Meet Syntheia the new knowledge platform for lawyers that provides a range of capabilities, from NLP-driven knowledge management (KM), to contract review and drafting assistance.
Founder of the US- and Australia-based company, Horace Wu, told Artificial Lawyer: ‘Our software captures knowledge from the minds of legal experts and extracts data from the firm’s documents, and applies these reusable chunks of information in downstream applications.’
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Now, you may say this new platform may well be competing with several other companies, from established KM players to the well-known review companies. However Wu’s strategy is clear: ‘We are not trying to go head-to-head against them. The cost of switching for firms is expensive. Our strategy is to fill the gaps left by the incumbents.’
As noted, Syntheia can be grouped around three main capabilities, these are described as:
- ‘A clause bank which can connect to your document repository and autonomously extract clauses from your documents. This tool enables your team to interact with your organisation’s documents and clauses, and collaborate with each other
- A document review tool which can extract text from documents and distill your expertise into machine learning models in real-time. This tool enables your team to rapidly identify and report on deal-specific issues when reviewing documents;
- A drafting assistance add-in for Microsoft Word which can recommend clauses and other legal text. This tool enables lawyers to access contextually useful suggestions while drafting, reducing risk, and improving the quality and speed of drafting.’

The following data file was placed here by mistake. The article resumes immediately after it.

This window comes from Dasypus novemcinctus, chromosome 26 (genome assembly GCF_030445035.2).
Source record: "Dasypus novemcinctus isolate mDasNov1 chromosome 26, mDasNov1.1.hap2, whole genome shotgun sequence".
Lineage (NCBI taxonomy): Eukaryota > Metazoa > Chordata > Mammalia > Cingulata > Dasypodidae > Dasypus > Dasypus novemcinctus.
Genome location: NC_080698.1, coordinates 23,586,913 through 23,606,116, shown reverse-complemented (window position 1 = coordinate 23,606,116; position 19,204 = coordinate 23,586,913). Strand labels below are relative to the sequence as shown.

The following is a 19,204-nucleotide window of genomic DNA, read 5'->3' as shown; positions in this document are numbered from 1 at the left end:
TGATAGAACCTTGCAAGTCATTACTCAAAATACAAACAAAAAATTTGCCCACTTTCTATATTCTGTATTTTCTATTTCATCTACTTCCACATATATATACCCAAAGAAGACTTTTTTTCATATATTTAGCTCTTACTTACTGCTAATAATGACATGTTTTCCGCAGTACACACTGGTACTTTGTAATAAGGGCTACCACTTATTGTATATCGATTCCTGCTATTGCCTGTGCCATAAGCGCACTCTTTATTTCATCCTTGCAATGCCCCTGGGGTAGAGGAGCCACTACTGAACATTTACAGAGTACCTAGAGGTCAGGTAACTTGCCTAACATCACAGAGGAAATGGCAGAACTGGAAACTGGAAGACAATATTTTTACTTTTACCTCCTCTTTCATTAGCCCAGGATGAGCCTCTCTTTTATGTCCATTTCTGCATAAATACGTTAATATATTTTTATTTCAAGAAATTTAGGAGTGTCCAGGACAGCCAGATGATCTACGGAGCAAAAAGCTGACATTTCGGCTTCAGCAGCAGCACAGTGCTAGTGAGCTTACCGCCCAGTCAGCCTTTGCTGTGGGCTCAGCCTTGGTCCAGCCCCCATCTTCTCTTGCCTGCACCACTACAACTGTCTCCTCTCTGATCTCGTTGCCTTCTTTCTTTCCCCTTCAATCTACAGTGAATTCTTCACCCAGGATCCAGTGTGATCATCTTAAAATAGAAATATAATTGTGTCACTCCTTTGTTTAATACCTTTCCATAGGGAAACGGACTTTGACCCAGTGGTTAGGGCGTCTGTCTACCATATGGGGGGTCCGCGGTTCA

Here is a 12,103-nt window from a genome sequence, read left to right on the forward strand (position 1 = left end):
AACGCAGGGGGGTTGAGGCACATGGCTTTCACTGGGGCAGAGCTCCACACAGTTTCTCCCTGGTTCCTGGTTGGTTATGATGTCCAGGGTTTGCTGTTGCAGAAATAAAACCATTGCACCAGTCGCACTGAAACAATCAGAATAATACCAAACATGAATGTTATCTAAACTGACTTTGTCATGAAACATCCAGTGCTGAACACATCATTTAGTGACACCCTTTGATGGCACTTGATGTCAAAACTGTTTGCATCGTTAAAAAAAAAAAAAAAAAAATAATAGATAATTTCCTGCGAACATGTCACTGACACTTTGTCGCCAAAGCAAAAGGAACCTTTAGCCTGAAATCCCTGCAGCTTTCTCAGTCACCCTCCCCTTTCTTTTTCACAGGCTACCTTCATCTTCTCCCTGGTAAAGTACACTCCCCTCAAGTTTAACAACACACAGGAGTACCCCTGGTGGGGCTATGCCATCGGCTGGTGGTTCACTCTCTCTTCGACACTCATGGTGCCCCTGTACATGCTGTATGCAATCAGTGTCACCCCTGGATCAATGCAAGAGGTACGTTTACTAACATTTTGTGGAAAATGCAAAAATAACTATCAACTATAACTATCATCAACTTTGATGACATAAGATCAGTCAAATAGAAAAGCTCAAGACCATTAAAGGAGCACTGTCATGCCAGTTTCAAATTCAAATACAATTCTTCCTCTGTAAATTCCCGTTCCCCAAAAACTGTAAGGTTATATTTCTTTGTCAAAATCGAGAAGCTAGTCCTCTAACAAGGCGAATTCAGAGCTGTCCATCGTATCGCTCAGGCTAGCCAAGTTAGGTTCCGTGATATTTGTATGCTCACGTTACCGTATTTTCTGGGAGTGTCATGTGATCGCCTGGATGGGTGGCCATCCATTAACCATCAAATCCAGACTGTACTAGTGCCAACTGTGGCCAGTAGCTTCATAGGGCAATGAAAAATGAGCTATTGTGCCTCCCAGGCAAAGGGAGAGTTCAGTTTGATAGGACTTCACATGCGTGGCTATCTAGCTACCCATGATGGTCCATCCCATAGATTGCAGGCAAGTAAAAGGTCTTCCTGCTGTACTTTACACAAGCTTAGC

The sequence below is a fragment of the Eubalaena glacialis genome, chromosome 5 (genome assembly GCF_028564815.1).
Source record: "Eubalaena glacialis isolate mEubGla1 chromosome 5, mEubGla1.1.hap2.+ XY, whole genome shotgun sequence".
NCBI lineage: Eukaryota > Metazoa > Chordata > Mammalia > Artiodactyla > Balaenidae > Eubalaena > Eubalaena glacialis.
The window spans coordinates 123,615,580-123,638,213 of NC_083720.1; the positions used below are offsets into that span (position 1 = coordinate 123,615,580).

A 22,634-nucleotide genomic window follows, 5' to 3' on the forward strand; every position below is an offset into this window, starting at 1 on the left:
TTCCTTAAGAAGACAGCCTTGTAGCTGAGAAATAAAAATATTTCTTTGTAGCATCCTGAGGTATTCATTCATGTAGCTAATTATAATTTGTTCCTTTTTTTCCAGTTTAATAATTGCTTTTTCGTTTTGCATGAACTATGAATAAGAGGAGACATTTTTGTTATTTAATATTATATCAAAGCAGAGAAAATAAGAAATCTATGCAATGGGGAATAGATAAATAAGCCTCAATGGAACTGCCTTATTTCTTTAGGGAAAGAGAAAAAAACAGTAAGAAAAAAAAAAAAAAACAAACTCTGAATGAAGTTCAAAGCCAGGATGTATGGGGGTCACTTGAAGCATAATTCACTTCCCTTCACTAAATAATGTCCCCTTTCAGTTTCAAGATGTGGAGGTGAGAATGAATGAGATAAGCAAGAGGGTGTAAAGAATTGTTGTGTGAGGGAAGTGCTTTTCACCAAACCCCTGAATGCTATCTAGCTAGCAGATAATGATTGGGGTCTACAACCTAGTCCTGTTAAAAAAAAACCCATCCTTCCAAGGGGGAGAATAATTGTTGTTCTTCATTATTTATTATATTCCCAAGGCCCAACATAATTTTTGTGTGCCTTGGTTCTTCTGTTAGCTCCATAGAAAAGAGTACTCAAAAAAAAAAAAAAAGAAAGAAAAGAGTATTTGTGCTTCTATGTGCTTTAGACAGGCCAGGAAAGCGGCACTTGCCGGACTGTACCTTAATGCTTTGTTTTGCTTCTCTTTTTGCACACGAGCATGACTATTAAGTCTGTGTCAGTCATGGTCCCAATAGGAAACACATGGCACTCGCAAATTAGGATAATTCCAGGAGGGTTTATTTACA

All well and good, and this looks to be a useful addition to the legal tech landscape. But, how did it all begin?
‘We got started as a sort of happy accident. A friend of mine is a data scientist for our German AI partner. We were catching up in Sydney at the end of 2017 when he asked me to help him understand how to analyse leases for a US customer of theirs,’ Wu explained.
‘By the end of our coffee, we were workshopping using NLP to solve higher-valued legal problems. After considering the problems facing lawyers and planning some potential solutions, I incorporated Syntheia about six months later.’
And on a personal level, what drove Wu to move into legal tech?
‘With my background as a corporate lawyer, I had seen a lot of legal tech in the market back in 2017. I observed two distinct weaknesses of the legal tech market back then – first, most legal tech companies were solving very narrow problems, and which rarely worked with other tools in a broader ecosystem,’ Wu said.
‘And second, a lot of the software did not work as well as customers hoped. Our team looked at what lawyers were doing and what they wanted to achieve, and we decided to try to solve the super-broad problem of ‘how do we supercharge the abilities of lawyers and help them create better legal work?’ ‘
So, what next? At present Syntheia has a core team of six – made up of four developers, one data scientist and Wu, and further growth is clearly on the cards.